I’m sitting in a square in the Gràcia neighborhood of Barcelona.
I’ve just finished teaching a weekend of yoga philosophy workshops at the Yogaroom, so I happily decided to spend Monday relaxing and exploring. I watch kids ride around on miniature bikes with tiny helmets on their heads while I drink a hot foamy coffee, and I’m writing because apparently, I am incapable of accepting a state of complete repose.
I have a vague worry that my iPhone may die as a result of having texted too many pictures in Gaudi’s Parc Güell, where I was just meandering and basking in the late-March sun. I realize that this should not bother me and that it would actually be a good thing. Then I take a few more photos.
To my left a German Shepherd-ish looking mutt wiggles ecstatically upside-down, legs waving in the air, as she scratches her back against the paving stones.
A soccer ball bounces next to her head, barely missing her as a group of boys rush by. Older men sit in the benches a few yards in front of me, vigorously speaking to each other in Catalan. A woman stands nearby smoking a cigarette while waiting for the next available table. We are all eating and drinking so she eventually walks away.
There is so much to see, so much to do.
I tend to put off my bedtime at night because I am so interested in my engagement in the waking world.
I often tell people, Once I found yoga, I was never bored again. And this is true. I don’t try to quiet my mind very often because my mind loves abundance in the same way that I love that the foam from my coffee is overflowing its cup and sliding down the side of the glass. I choose a yoga of intelligent abundance, a yoga of Shri, one that reminds me that there is always more. I choose a yoga that turns toward the world.
I’ve been having parallel conversations this weekend with my host, Amelie and my friend Sattva about embracing the diversity of voices within the yoga community. Yoga teachers who are worth studying with are passionate about their approach, but aware that it is important to balance depth with expansion, to entertain new concepts, and to revel in the vast mosaic of our shared community. Here too, we are presented with a feast.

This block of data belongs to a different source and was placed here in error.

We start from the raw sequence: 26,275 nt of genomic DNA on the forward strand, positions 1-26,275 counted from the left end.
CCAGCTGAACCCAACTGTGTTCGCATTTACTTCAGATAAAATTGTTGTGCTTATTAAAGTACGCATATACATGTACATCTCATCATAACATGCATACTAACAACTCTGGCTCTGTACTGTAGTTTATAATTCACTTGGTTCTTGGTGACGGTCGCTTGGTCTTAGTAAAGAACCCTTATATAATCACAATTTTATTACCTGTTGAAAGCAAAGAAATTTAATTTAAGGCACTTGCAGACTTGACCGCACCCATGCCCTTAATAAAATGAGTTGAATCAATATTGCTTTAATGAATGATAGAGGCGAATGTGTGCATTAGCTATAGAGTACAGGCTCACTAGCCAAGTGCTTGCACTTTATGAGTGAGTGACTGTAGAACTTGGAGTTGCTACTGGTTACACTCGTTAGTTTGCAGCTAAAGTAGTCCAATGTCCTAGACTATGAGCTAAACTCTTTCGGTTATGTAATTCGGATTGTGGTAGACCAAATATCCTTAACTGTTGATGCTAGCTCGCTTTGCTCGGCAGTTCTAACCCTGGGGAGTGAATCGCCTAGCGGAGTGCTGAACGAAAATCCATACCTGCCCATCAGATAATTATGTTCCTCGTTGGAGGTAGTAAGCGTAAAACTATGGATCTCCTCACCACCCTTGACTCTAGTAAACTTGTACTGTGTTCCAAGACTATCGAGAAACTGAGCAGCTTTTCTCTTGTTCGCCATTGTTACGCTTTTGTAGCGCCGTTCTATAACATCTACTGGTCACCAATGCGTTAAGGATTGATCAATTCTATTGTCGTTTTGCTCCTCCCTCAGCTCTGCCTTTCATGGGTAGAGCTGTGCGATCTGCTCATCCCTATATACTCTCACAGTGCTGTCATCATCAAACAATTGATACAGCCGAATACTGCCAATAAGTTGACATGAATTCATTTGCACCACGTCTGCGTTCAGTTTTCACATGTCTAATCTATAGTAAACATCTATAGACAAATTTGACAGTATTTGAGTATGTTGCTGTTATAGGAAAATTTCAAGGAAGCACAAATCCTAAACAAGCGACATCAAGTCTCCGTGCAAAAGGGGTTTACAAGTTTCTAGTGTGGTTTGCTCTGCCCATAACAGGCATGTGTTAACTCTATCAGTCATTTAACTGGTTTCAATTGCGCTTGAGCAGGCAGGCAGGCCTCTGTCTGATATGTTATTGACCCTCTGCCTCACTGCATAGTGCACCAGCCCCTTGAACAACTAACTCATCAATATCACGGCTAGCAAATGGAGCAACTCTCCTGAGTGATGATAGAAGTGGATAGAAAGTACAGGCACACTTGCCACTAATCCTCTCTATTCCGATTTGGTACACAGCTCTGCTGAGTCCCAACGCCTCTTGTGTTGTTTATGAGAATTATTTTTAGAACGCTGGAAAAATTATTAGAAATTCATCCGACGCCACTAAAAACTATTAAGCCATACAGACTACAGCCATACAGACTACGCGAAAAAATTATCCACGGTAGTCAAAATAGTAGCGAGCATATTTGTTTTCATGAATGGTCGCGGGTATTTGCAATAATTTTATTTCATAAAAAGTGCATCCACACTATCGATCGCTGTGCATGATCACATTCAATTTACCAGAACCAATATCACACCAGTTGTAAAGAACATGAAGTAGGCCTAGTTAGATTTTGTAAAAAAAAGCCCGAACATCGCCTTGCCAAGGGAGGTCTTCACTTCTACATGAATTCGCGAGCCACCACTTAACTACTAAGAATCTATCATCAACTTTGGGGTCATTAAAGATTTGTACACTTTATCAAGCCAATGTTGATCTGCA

The first time I went to Tamil Nadu with my teacher Douglas Brooks, I fell in love with Darshan, which means the seeing and being seen that happens between you and the deity, as well as between you and everyone else in the temple. Darshan is the experience of an intense open-eyed meditation.
I loved that I could reach deeply inside myself while remaining profoundly visually engaged with the world. In fact, it is the intense visual engagement of Darshan that mirrors back what is residing inside of you.
As the Upanishads indicate, What is within is without. And what is without is within.
And just like this, I want my eyes to take in something so elaborate and exquisite that it accesses untapped corners and recesses of my own life.
Darshan is a reflection of what resides inside of me, and why wouldn’t I want more possibility? More complexity? More thought? More beauty?
There are a multiplicity of ways to do our yoga, just as there a wild diversity of personalities, intelligences, and sensibilities in the world.
I keep my eyes open so that I can meditate on life.
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Ed: Kate Bartolotta